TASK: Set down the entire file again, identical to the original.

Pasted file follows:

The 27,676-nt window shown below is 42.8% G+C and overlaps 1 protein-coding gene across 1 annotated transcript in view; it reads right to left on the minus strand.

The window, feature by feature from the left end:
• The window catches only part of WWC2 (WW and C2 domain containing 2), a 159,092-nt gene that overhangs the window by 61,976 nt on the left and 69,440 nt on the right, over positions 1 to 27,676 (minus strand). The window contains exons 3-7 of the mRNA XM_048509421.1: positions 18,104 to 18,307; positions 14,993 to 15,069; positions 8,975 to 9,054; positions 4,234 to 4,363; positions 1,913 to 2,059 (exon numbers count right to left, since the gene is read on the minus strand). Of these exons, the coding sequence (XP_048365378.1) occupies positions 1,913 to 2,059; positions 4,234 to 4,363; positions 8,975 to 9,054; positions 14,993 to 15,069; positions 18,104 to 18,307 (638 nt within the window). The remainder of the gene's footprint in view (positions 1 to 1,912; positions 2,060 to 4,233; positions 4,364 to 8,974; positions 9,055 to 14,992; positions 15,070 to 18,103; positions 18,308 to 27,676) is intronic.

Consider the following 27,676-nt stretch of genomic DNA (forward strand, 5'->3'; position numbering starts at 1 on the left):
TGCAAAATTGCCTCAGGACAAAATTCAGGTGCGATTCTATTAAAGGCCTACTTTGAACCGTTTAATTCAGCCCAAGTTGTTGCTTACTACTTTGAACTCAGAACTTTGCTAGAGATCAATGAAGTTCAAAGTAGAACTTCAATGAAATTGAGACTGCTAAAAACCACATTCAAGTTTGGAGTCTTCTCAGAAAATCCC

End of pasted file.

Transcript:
The 27,676-nt window shown below is 42.8% G+C and overlaps 1 protein-coding gene across 1 annotated transcript in view; it reads right to left on the minus strand.

The window, feature by feature from the left end:
• The window catches only part of WWC2 (WW and C2 domain containing 2), a 159,092-nt gene that overhangs the window by 61,976 nt on the left and 69,440 nt on the right, over positions 1 to 27,676 (minus strand). The window contains exons 3-7 of the mRNA XM_048509421.1: positions 18,104 to 18,307; positions 14,993 to 15,069; positions 8,975 to 9,054; positions 4,234 to 4,363; positions 1,913 to 2,059 (exon numbers count right to left, since the gene is read on the minus strand). Of these exons, the coding sequence (XP_048365378.1) occupies positions 1,913 to 2,059; positions 4,234 to 4,363; positions 8,975 to 9,054; positions 14,993 to 15,069; positions 18,104 to 18,307 (638 nt within the window). The remainder of the gene's footprint in view (positions 1 to 1,912; positions 2,060 to 4,233; positions 4,364 to 8,974; positions 9,055 to 14,992; positions 15,070 to 18,103; positions 18,308 to 27,676) is intronic.

Consider the following 27,676-nt stretch of genomic DNA (forward strand, 5'->3'; position numbering starts at 1 on the left):
TGCAAAATTGCCTCAGGACAAAATTCAGGTGCGATTCTATTAAAGGCCTACTTTGAACCGTTTAATTCAGCCCAAGTTGTTGCTTACTACTTTGAACTCAGAACTTTGCTAGAGATCAATGAAGTTCAAAGTAGAACTTCAATGAAATTGAGACTGCTAAAAACCACATTCAAGTTTGGAGTCTTCTCAGAAAATCCC